The Effect of Menopause on Acid-Base Regulation and the Chemoreflex Control of Breathing during Wakefulness
Preston, Megan E.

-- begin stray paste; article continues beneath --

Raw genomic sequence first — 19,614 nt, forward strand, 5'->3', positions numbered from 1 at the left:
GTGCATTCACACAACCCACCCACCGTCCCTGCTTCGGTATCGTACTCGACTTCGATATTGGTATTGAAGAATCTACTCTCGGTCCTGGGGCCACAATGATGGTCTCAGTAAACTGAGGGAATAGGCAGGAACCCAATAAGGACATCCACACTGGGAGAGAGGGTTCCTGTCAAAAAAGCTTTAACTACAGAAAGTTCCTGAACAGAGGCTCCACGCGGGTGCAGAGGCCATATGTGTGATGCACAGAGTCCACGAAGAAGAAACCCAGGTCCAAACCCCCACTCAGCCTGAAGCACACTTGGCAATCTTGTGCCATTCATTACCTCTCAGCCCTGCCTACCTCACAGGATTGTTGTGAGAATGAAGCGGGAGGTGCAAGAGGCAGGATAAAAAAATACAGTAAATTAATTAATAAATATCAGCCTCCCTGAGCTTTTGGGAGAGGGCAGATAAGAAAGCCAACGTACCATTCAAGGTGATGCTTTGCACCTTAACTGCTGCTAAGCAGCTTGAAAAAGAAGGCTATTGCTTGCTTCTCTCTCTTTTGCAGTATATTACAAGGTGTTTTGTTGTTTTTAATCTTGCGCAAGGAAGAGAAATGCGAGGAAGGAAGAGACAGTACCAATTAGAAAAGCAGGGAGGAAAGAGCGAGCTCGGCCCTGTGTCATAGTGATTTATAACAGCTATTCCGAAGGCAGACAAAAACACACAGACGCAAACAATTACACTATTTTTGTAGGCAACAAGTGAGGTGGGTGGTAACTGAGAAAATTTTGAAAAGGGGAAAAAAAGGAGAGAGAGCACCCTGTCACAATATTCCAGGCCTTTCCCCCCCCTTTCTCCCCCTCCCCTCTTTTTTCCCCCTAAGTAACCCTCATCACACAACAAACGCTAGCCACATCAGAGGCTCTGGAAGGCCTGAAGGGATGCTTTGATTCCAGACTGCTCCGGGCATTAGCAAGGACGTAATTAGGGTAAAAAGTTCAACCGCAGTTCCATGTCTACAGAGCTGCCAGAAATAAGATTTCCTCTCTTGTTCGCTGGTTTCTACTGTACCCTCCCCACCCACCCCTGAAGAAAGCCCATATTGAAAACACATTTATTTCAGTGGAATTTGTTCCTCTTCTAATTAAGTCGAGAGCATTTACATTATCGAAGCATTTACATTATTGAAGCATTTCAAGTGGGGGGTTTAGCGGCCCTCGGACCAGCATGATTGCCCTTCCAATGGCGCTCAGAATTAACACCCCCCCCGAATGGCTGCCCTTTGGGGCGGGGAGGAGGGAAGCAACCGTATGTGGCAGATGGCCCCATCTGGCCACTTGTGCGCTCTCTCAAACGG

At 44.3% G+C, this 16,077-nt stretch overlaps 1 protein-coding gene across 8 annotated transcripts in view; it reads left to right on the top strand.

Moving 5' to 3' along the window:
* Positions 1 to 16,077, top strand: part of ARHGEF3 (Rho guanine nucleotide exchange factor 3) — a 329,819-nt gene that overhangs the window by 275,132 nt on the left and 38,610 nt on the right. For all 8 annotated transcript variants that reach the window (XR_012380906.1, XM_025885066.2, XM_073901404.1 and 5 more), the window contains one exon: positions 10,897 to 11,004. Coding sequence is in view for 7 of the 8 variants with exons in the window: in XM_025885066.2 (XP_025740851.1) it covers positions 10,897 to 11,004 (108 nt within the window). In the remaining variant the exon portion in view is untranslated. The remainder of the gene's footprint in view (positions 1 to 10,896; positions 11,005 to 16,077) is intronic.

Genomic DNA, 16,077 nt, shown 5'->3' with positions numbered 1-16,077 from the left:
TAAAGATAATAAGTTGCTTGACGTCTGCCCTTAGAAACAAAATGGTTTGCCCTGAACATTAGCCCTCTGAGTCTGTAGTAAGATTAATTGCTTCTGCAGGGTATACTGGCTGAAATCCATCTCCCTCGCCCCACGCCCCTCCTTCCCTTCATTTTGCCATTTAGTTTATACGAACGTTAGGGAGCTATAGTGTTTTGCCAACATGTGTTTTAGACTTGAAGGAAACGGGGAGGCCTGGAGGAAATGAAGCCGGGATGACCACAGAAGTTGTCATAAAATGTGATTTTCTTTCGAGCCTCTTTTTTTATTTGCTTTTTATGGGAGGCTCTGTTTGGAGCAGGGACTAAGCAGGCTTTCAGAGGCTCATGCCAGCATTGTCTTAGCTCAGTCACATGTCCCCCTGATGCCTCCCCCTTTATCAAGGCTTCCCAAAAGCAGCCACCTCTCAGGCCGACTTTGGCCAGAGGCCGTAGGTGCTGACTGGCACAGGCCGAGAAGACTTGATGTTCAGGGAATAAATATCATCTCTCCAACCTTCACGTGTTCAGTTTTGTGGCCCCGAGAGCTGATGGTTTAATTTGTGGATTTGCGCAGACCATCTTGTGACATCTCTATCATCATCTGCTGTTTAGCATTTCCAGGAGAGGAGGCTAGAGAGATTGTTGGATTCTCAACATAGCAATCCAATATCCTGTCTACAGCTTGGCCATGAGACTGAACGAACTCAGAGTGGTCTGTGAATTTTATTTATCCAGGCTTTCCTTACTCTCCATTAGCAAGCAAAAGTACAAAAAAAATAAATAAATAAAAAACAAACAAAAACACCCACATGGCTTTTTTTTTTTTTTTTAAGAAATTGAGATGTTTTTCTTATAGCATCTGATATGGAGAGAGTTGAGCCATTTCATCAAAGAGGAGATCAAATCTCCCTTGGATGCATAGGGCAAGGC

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Acid-base regulation, as reflected by hydrogen ion concentration ([H+]), and the chemoreflex control of breathing were examined in healthy pre- (PRE; n=20) and postmenopausal (POST; n=15) women of a comparable age (45 ± 2.7 vs. 52 ± 1.8 years). [H+] behaviour was examined in both groups at rest and during exercise above the ventilatory threshold using Stewart’s physicochemical approach to acid-base analysis. Ventilatory chemoreflex characteristics were assessed using Duffin’s modified rebreathing protocol that includes 5 min of prior hyperventilation and maintenance of either hyperoxic (150 mmHg) or hypoxic (50 mmHg) iso-oxia. As expected, the ovarian hormones progesterone ([P4]) and estrogen ([E2]) were significantly lower in the POST group. [H+] was unaffected by menopausal status at rest or during exercise. At rest the POST group exhibited significantly higher PaCO2 and [SID] values relative to the PRE group. In general, the acidifying effects of increased PaCO2 were offset by the alkalizing effect of increases in [SID] (or vice versa) in the POST group such that [H+] did not differ between PRE and POST groups. The central ventilatory chemoreflex also differed between groups with the POST group exhibiting a significantly higher threshold and a lower sensitivity in the response to CO2 relative to the PRE group. [P4] was found to partially account for the significant group differences in acid-base and central ventilatory chemoreflex control characteristics supporting the role of [P4] as an important determinant of acid-base status and the chemical control of ventilation in healthy women. Findings of the current study may have potential relevance in understanding the increased occurrence of various health conditions such as osteoporosis and sleep disordered breathing in females following the onset of menopause.